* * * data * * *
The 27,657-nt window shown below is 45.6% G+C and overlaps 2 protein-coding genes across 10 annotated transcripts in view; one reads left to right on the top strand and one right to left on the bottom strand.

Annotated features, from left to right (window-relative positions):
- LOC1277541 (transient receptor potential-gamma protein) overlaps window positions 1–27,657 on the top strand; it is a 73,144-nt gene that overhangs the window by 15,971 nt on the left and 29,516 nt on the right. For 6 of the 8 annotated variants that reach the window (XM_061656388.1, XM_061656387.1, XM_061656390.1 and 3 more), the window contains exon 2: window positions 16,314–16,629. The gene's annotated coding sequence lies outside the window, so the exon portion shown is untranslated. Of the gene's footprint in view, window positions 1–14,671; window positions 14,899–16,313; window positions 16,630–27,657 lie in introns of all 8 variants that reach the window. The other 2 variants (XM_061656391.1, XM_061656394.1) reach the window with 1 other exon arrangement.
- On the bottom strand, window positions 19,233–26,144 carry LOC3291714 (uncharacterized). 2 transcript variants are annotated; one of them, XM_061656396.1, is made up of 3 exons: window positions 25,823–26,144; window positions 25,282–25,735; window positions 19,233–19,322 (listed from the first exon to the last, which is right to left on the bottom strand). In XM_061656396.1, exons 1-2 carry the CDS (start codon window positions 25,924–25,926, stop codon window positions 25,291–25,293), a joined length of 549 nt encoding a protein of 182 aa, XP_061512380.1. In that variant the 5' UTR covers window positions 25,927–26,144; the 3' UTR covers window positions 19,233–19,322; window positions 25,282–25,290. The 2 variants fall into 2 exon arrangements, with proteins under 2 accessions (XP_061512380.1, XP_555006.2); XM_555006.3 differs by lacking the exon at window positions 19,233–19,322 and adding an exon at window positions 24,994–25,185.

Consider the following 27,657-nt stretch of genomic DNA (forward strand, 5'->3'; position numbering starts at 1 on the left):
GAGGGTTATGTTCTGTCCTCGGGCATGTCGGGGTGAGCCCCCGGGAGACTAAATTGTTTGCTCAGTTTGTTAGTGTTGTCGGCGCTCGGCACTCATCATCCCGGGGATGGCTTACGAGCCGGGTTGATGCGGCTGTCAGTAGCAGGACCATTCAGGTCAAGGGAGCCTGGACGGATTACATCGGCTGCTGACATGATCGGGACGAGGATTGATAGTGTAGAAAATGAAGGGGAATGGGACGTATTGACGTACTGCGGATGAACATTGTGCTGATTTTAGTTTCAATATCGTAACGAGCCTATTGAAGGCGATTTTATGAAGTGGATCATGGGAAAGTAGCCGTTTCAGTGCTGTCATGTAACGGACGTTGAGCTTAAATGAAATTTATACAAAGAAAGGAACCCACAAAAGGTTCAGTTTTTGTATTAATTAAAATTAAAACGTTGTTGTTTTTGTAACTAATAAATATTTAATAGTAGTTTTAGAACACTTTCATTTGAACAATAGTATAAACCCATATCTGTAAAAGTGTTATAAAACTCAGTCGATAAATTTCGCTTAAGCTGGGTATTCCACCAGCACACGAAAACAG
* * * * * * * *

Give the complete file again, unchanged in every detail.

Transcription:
The 27,657-nt window shown below is 45.6% G+C and overlaps 2 protein-coding genes across 10 annotated transcripts in view; one reads left to right on the top strand and one right to left on the bottom strand.

Annotated features, from left to right (window-relative positions):
- LOC1277541 (transient receptor potential-gamma protein) overlaps window positions 1–27,657 on the top strand; it is a 73,144-nt gene that overhangs the window by 15,971 nt on the left and 29,516 nt on the right. For 6 of the 8 annotated variants that reach the window (XM_061656388.1, XM_061656387.1, XM_061656390.1 and 3 more), the window contains exon 2: window positions 16,314–16,629. The gene's annotated coding sequence lies outside the window, so the exon portion shown is untranslated. Of the gene's footprint in view, window positions 1–14,671; window positions 14,899–16,313; window positions 16,630–27,657 lie in introns of all 8 variants that reach the window. The other 2 variants (XM_061656391.1, XM_061656394.1) reach the window with 1 other exon arrangement.
- On the bottom strand, window positions 19,233–26,144 carry LOC3291714 (uncharacterized). 2 transcript variants are annotated; one of them, XM_061656396.1, is made up of 3 exons: window positions 25,823–26,144; window positions 25,282–25,735; window positions 19,233–19,322 (listed from the first exon to the last, which is right to left on the bottom strand). In XM_061656396.1, exons 1-2 carry the CDS (start codon window positions 25,924–25,926, stop codon window positions 25,291–25,293), a joined length of 549 nt encoding a protein of 182 aa, XP_061512380.1. In that variant the 5' UTR covers window positions 25,927–26,144; the 3' UTR covers window positions 19,233–19,322; window positions 25,282–25,290. The 2 variants fall into 2 exon arrangements, with proteins under 2 accessions (XP_061512380.1, XP_555006.2); XM_555006.3 differs by lacking the exon at window positions 19,233–19,322 and adding an exon at window positions 24,994–25,185.

Consider the following 27,657-nt stretch of genomic DNA (forward strand, 5'->3'; position numbering starts at 1 on the left):
GAGGGTTATGTTCTGTCCTCGGGCATGTCGGGGTGAGCCCCCGGGAGACTAAATTGTTTGCTCAGTTTGTTAGTGTTGTCGGCGCTCGGCACTCATCATCCCGGGGATGGCTTACGAGCCGGGTTGATGCGGCTGTCAGTAGCAGGACCATTCAGGTCAAGGGAGCCTGGACGGATTACATCGGCTGCTGACATGATCGGGACGAGGATTGATAGTGTAGAAAATGAAGGGGAATGGGACGTATTGACGTACTGCGGATGAACATTGTGCTGATTTTAGTTTCAATATCGTAACGAGCCTATTGAAGGCGATTTTATGAAGTGGATCATGGGAAAGTAGCCGTTTCAGTGCTGTCATGTAACGGACGTTGAGCTTAAATGAAATTTATACAAAGAAAGGAACCCACAAAAGGTTCAGTTTTTGTATTAATTAAAATTAAAACGTTGTTGTTTTTGTAACTAATAAATATTTAATAGTAGTTTTAGAACACTTTCATTTGAACAATAGTATAAACCCATATCTGTAAAAGTGTTATAAAACTCAGTCGATAAATTTCGCTTAAGCTGGGTATTCCACCAGCACACGAAAACAG